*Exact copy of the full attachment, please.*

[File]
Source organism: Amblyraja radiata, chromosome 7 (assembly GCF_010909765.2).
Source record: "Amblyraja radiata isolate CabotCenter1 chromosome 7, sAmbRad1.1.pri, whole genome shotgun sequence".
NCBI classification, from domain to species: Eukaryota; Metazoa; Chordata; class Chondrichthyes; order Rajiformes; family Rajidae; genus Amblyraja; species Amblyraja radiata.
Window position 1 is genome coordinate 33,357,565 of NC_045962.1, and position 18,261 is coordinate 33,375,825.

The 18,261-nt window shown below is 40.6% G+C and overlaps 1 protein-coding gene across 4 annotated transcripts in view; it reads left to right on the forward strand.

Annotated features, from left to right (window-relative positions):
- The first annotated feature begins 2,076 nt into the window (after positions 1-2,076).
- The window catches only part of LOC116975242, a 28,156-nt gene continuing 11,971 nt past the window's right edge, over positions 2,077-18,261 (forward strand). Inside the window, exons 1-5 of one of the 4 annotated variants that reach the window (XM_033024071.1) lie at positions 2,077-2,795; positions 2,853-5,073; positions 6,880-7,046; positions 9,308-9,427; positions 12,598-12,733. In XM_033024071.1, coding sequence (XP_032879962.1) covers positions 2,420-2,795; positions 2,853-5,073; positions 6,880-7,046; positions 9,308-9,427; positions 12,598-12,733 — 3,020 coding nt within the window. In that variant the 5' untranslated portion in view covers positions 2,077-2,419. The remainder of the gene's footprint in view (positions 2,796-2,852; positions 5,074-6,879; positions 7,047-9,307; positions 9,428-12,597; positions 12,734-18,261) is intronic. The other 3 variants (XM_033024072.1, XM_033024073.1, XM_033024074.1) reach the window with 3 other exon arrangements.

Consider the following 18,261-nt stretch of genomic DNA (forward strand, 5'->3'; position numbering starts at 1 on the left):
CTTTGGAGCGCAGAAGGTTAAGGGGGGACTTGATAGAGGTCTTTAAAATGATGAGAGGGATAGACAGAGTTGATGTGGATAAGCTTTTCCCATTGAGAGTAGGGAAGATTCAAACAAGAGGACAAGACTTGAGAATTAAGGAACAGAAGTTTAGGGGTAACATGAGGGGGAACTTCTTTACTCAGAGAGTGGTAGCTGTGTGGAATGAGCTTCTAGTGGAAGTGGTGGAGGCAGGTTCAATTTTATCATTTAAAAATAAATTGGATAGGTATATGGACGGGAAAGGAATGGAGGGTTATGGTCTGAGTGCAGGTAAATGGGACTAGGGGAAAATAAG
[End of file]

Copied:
Source organism: Amblyraja radiata, chromosome 7 (assembly GCF_010909765.2).
Source record: "Amblyraja radiata isolate CabotCenter1 chromosome 7, sAmbRad1.1.pri, whole genome shotgun sequence".
NCBI classification, from domain to species: Eukaryota; Metazoa; Chordata; class Chondrichthyes; order Rajiformes; family Rajidae; genus Amblyraja; species Amblyraja radiata.
Window position 1 is genome coordinate 33,357,565 of NC_045962.1, and position 18,261 is coordinate 33,375,825.

The 18,261-nt window shown below is 40.6% G+C and overlaps 1 protein-coding gene across 4 annotated transcripts in view; it reads left to right on the forward strand.

Annotated features, from left to right (window-relative positions):
- The first annotated feature begins 2,076 nt into the window (after positions 1-2,076).
- The window catches only part of LOC116975242, a 28,156-nt gene continuing 11,971 nt past the window's right edge, over positions 2,077-18,261 (forward strand). Inside the window, exons 1-5 of one of the 4 annotated variants that reach the window (XM_033024071.1) lie at positions 2,077-2,795; positions 2,853-5,073; positions 6,880-7,046; positions 9,308-9,427; positions 12,598-12,733. In XM_033024071.1, coding sequence (XP_032879962.1) covers positions 2,420-2,795; positions 2,853-5,073; positions 6,880-7,046; positions 9,308-9,427; positions 12,598-12,733 — 3,020 coding nt within the window. In that variant the 5' untranslated portion in view covers positions 2,077-2,419. The remainder of the gene's footprint in view (positions 2,796-2,852; positions 5,074-6,879; positions 7,047-9,307; positions 9,428-12,597; positions 12,734-18,261) is intronic. The other 3 variants (XM_033024072.1, XM_033024073.1, XM_033024074.1) reach the window with 3 other exon arrangements.

Consider the following 18,261-nt stretch of genomic DNA (forward strand, 5'->3'; position numbering starts at 1 on the left):
CTTTGGAGCGCAGAAGGTTAAGGGGGGACTTGATAGAGGTCTTTAAAATGATGAGAGGGATAGACAGAGTTGATGTGGATAAGCTTTTCCCATTGAGAGTAGGGAAGATTCAAACAAGAGGACAAGACTTGAGAATTAAGGAACAGAAGTTTAGGGGTAACATGAGGGGGAACTTCTTTACTCAGAGAGTGGTAGCTGTGTGGAATGAGCTTCTAGTGGAAGTGGTGGAGGCAGGTTCAATTTTATCATTTAAAAATAAATTGGATAGGTATATGGACGGGAAAGGAATGGAGGGTTATGGTCTGAGTGCAGGTAAATGGGACTAGGGGAAAATAAG